Integrated Risk Models
Previous chapters have discussed risk models for individual asset classes such as stocks, bonds, and foreign exchange. This chapter discusses the integration of asset-class risk models into models of aggregate portfolio risk, reaching across asset types and across national borders. The choice of architecture for a multicountry and/or multitype risk model depends crucially on the empirical structure of returns. If the common factors across asset types and countries are nearly the same, then the best architecture is a fully integrated approach. If, on the other hand, the markets are subject to very different factor risks, then a more segmented approach is preferable.
Section 8.1 defines international capital market integration and surveys the empirical evidence on the level and trends in international integration. Section 8.2 presents empirical evidence on integration across asset types. Section 8.3 discusses segmented risk models, in which the risk manager first analyzes the risk of the asset-class allocation and then the active risk of the subportfolio within each asset class. Section 8.4 discusses integrated risk models in which asset-class risk and security-selection risk are analyzed simultaneously.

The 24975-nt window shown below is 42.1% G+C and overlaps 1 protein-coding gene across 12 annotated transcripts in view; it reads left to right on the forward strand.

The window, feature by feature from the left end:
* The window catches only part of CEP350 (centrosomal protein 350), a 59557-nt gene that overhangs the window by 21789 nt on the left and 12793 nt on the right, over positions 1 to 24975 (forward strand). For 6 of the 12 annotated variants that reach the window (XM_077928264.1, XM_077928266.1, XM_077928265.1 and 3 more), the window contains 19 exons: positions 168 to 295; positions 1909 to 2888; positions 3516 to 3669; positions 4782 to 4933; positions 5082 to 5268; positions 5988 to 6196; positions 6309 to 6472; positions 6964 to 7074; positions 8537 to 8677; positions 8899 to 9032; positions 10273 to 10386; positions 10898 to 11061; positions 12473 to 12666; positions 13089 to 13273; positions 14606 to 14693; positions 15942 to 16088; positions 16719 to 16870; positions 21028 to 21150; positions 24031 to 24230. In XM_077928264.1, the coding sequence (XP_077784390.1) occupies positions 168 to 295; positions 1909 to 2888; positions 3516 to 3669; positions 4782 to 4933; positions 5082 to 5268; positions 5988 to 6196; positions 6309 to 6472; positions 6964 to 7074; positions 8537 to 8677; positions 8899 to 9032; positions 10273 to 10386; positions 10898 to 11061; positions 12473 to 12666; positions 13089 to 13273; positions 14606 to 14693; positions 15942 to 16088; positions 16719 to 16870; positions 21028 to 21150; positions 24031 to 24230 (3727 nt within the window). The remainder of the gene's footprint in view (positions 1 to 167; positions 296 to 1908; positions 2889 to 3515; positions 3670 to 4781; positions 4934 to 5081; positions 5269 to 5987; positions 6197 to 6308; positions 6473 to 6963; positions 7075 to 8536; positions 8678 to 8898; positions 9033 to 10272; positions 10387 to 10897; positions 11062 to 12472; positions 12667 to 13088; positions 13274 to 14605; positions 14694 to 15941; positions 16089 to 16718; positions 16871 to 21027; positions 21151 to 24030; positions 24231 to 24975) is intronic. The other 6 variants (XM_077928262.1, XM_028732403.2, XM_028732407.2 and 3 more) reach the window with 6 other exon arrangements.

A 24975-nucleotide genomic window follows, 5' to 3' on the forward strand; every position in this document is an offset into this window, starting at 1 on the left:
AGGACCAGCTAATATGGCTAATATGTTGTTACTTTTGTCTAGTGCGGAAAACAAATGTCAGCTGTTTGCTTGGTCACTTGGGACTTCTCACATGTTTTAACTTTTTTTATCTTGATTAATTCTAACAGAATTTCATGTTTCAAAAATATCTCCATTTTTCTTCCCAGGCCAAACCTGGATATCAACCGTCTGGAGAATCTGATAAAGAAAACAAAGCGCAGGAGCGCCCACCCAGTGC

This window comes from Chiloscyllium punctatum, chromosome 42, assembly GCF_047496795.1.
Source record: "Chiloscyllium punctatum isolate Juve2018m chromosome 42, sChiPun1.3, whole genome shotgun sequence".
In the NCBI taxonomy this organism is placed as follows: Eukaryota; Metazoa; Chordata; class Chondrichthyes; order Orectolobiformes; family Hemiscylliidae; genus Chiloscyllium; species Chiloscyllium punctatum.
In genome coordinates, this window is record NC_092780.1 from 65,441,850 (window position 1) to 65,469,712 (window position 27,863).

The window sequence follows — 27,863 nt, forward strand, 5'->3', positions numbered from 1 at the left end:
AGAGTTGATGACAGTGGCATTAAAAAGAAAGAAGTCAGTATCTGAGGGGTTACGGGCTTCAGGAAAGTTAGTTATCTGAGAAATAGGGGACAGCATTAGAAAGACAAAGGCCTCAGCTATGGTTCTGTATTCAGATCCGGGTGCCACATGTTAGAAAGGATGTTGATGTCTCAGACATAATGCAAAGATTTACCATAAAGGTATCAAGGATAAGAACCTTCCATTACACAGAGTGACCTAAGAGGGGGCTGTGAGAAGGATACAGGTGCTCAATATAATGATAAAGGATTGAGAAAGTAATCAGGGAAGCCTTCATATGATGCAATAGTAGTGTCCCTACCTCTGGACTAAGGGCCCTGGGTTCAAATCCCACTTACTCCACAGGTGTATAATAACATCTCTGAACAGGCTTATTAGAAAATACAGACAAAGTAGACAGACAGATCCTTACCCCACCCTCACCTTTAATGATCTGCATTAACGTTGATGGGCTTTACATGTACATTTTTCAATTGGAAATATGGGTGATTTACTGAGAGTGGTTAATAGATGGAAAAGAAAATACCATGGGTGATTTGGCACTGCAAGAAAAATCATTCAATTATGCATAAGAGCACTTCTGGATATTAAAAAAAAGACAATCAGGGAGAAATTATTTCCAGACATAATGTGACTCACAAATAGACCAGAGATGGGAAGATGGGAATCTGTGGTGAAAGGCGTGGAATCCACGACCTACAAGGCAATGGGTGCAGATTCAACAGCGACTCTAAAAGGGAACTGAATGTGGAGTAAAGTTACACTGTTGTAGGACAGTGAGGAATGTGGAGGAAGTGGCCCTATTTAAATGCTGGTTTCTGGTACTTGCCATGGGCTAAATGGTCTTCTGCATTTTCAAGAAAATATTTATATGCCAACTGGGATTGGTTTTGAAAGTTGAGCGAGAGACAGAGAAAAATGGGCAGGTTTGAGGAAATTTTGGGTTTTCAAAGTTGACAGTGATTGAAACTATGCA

There are at least three different definitions of international capital market integration. The most fundamental definition relates it to the presence of a common asset pricing model applying across national boundaries. We will call this pricing integration. For simplicity, consider the case of the capital asset pricing model: